say my future ex-wife. She left me a few weeks ago and took Bugsy with
her."

I took a swig of the rye. It was the good stuff, not my normal cheap
brand.

"Mr. Johnson, much as I'd enjoy staying here and drinking some of your
excellent whiskey for a bit, I have to tell you that I don't get
involved in settlement matters. You need a good lawyer, not a private
detective."

"I'll pay you a thousand dollars if you can get Bugsy back for me."

"On the other hand, I do make exceptions. Hell, I was thinking
about getting a a dog myself. Why don't you tell me all about it."

I pulled out my notebook and made some notes as Johnson told me the
story. I wasn't sure whether it was a sad story or a funny one, and once
again I was left wondering what there was about divorces that made
people go temporarily insane.

"So your wife, she rented this house up in Hollywood?"

"Yeah. She's a real-estate agent" Johnson said, pouring us another
drink. I lit a Pall Mall and took the refill.

"And what do you do, Mr. Johnson? If you don't mind me asking."

"I'm a screenwriter. I work at home mostly."

From the look of it Johnson hadn't been doing too much work lately, at
home or otherwise.

"Okay. So your wife, she would be out of the house most of the day?"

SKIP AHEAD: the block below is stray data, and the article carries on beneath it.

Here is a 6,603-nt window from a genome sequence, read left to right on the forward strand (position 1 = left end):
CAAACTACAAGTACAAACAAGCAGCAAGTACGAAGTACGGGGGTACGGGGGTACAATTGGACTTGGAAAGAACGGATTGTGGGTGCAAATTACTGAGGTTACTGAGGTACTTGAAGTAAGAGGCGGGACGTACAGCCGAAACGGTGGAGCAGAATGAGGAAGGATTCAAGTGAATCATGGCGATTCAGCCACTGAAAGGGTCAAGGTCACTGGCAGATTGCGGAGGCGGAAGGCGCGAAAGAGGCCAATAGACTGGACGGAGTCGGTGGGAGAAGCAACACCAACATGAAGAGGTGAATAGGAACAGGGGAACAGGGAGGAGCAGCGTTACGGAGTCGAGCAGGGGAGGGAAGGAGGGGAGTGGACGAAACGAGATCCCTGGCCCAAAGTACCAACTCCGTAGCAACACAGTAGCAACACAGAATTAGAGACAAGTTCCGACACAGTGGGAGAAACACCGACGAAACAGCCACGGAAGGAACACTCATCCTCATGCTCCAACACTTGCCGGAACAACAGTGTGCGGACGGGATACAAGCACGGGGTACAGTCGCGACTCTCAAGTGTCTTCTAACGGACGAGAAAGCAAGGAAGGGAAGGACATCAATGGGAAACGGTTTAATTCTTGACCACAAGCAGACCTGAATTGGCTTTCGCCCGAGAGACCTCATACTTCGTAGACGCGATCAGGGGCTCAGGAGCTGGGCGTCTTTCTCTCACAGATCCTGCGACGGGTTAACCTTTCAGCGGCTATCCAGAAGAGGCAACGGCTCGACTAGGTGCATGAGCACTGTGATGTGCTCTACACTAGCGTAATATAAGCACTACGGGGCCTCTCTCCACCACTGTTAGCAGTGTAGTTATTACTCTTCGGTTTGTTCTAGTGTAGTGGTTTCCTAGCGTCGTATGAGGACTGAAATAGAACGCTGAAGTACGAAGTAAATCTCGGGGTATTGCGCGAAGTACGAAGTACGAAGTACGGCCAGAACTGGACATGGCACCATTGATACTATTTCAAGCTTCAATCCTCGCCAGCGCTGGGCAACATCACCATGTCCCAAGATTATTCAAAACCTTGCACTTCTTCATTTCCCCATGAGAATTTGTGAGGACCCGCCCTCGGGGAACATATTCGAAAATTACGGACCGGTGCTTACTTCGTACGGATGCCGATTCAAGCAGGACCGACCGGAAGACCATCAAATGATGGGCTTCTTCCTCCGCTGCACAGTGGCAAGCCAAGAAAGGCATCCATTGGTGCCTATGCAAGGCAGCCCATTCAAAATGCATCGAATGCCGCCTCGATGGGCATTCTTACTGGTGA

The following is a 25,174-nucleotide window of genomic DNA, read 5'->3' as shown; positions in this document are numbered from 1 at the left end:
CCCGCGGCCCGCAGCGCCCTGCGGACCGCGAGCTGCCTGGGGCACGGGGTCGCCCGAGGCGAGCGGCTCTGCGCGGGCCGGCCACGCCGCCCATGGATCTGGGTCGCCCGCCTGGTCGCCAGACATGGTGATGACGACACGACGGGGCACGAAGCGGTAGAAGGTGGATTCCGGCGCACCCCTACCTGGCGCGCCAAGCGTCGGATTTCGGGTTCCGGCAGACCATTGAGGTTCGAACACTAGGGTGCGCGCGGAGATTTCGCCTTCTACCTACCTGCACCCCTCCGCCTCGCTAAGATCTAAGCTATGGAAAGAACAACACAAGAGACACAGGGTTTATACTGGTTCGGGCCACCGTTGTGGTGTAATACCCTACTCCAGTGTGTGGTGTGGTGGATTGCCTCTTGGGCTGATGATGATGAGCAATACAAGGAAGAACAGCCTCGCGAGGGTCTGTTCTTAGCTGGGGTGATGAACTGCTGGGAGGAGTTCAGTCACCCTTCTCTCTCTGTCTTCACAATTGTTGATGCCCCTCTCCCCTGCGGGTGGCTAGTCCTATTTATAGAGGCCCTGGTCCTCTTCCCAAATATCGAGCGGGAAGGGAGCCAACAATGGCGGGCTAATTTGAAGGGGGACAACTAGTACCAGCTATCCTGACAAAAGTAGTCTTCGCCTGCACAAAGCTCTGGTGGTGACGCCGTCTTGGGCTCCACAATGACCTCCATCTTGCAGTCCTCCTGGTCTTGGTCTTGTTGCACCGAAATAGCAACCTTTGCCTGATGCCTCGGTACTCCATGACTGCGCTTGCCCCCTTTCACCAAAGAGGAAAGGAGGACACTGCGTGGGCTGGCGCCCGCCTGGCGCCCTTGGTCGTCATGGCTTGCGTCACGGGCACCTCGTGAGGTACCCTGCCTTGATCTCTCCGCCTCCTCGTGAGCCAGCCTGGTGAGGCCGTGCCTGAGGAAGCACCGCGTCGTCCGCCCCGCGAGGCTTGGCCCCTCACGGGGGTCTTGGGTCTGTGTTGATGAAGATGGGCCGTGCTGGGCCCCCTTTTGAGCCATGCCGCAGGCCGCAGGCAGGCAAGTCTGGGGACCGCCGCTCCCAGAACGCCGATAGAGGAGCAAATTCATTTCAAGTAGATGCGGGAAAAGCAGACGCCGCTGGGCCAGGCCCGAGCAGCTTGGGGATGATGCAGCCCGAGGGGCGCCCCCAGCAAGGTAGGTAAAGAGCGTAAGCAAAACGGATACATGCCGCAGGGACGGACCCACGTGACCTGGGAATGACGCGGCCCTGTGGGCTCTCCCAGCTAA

"Yes. Probably."

"Have you tried just talking to her, Mr. Johnson?"

"Of course. I kept calling her, but after a while she just stopped
answering the phone. Then I drove over and she wouldn't answer the door
and eventually called the police on me. I could hear Bugsy barking
inside the house. I think he knew I was there. Dachshunds have excellent
hearing. So then I tried to go over and rescue him when I thought she
was at work, but I couldn't get in. The house is one of those cottage-
style places with wrought-iron bars over the windows. I'm at my wits'
end, Mr. Maginess. And my lawyer tells me the divorce could take up to a
year. I want my Bugsy back."

"I hate to say this, Mr. Johnson, but doesn't your wife have as much
right to Bugsy as you do? I mean, he's her dog, too. Right?"

"She doesn't love Bugsy. She never did. She used to gripe about him
all the time, about how he'd have his little accidents on the rug or
about how he'd bark at the postman. She took him just to spite me, Mr.
Maginess. Just to spite me. I offered her the house, the boat,
everything. Just give me Bugsy, I told her. She just laughed in my
face."

"Hmmm" I said, scribbling in my notebook. Yeah, pretty much insane.